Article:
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I'm trying to get the weighted average of a few numbers. Basically I have:

Price    - 134.42
Quantity - 15236545

There can be as few as one or two or as many as fifty or sixty pairs of prices and quantities. I need to figure out the weighted average of the price. Basically, the weighted average should give very little weight to pairs like

Price    - 100000000.00
Quantity - 3

and more to the pair above.

The formula I currently have is:

((price)(quantity) + (price)(quantity) + ...)/totalQuantity

So far I have this done:

        double optimalPrice = 0;
        int totalQuantity = 0;
        double rolling = 0;

        Iterator it = orders.entrySet().iterator();
        while(it.hasNext()) {
            Map.Entry order = (Map.Entry);
            double price = (Double)order.getKey();
            int quantity = (Integer)order.getValue();
            System.out.println(price + " " + quantity);

            rolling += price * quantity;
            totalQuantity += quantity;
        return rolling/totalQuantity;

The problem is I very quickly max out the "rolling" variable.

How can I actually get my weighted average?


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A double can hold a pretty large number (about 1.7 x 10^308, according the docs), but you probably shouldn't use it for values where exact precision is required (such as monetary values).

Check out the BigDecimal class instead. This question on SO talks about it in more detail.

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One solution is to use java.math.BigInteger for both rolling and totalQuantity, and only divide them at the end. This has a better numeric stability, as you only have a single floating-point division at the end and everything else is integer operations.

BigInteger is basically unbounded so you shouldn't run into any overflows.

EDIT: Sorry, only upon re-reading I've noticed your price is a double anyway. Maybe it's worth circumventing this by multiplying it with 100 and then converting to BigInteger - since I see in your example it has precisely 2 digits right of the decimal point - and then divide it by 100 at the end, although it's a bit of a hack.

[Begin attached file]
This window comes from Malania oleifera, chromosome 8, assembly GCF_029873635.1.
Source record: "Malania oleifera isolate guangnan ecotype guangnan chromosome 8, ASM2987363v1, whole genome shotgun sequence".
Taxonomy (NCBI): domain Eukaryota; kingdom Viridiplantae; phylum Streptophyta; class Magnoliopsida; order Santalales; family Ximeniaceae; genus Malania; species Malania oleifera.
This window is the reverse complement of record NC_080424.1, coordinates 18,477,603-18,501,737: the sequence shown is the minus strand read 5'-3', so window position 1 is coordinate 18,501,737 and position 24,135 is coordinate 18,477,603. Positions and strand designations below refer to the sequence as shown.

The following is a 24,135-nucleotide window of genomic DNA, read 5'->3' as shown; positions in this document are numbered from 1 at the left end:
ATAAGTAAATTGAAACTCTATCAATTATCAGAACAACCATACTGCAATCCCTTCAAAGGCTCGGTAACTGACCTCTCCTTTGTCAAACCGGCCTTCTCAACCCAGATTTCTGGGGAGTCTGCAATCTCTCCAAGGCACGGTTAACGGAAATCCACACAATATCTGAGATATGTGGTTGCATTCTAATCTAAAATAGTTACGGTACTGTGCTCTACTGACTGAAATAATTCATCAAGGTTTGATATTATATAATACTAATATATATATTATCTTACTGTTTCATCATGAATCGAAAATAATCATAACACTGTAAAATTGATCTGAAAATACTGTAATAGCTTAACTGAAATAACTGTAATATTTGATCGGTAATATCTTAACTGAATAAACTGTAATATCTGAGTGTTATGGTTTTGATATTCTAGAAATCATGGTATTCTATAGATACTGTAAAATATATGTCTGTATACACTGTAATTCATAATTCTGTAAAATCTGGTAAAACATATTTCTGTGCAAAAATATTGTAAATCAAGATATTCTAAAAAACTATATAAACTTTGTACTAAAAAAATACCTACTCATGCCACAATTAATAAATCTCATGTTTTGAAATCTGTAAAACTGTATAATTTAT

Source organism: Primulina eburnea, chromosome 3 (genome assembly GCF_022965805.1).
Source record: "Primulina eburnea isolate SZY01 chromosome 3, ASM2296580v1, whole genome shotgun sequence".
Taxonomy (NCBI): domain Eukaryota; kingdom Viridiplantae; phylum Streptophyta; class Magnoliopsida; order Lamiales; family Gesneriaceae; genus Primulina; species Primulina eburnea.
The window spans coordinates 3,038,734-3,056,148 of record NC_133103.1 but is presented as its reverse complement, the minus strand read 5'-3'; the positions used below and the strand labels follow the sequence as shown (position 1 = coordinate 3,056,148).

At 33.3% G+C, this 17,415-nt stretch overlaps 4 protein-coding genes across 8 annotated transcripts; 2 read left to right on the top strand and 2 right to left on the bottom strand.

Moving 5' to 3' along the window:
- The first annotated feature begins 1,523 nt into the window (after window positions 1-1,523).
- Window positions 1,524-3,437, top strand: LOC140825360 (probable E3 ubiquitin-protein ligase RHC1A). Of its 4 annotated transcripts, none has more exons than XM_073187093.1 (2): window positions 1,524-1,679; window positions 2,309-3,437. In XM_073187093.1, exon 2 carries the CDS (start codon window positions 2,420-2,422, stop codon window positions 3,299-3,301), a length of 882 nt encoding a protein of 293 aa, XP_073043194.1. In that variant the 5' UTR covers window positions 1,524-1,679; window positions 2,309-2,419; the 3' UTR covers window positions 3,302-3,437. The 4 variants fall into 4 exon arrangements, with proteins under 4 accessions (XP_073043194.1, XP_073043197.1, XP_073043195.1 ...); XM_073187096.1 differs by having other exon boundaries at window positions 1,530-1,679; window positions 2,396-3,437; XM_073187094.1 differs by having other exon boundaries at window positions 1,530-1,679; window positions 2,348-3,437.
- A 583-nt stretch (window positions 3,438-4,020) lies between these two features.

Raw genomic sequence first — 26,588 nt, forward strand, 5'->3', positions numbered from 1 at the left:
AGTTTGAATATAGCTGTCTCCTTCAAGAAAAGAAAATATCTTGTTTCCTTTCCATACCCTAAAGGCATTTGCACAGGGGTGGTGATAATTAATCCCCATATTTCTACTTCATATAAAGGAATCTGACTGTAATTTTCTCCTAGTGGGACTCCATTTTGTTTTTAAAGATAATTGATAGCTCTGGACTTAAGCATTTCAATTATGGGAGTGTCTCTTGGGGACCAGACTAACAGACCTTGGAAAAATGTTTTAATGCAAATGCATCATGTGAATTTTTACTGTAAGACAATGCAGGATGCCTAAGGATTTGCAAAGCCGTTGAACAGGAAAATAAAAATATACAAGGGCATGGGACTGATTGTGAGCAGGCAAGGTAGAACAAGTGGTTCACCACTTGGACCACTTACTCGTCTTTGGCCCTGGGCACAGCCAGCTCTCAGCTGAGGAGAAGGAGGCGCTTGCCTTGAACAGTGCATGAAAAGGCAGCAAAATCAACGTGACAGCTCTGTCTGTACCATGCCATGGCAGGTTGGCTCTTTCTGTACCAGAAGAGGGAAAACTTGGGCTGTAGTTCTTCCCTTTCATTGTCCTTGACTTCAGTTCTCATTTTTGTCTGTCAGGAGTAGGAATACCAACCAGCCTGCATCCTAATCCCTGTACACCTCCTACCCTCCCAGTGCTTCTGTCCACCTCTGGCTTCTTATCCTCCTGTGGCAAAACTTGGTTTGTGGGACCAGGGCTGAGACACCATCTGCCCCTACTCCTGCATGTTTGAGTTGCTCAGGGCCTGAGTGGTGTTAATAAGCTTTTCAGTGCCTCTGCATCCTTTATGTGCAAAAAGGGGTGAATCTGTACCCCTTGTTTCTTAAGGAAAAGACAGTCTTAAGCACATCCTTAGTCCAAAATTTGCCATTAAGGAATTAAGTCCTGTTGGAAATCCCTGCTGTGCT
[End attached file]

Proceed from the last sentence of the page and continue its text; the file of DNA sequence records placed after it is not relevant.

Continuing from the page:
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1.055 -> 105, you should add 0.005 to the value before multiplying by 100, or 0.5 after the multiplying by 100 but before the integer conversion, such that: 1.055 -> 106, which is the correct rounding. – Pindatjuh May 30 '10 at 11:45
@Pindatjuh: the idea is not to lose any precision at all. I suggested multiplying by 100 because it looks like the OP's prices have precisely two digits after the point, not more. – Oak May 30 '10 at 12:03
of course, but it wasn't criticism to your excellent suggestion (+1), just a note for better rounding when using the "hack" of multiplying by 100 and converting to an integer, in a case where there are more than 2 digits. – Pindatjuh May 30 '10 at 14:00

For maximum flexibility, use BigDecimal for rolling, and BigInteger for totalQuantity. After dividing (note, you have it backwards; it should be rolling / totalQuantity), you can either return a BigDecimal, or use doubleValue at a loss of precision.

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At any given point, you have recorded both the total value ax + by + cz + ... = pq and the total weight a + b + c + ... = p. Knowing both then gives you the average value pq/p = q. The problem is that pq and p are large sums that overflow, even though you just want the moderately sized q.

The next step adds, for example, a weight of r and a value s. You want to find the new sum (pq + rs) / (p + r) by using only the value of q, which can only happen if p and pq somehow "annihilate" by being in the numerator and denominator of the same fraction. That's impossible, as I'll show.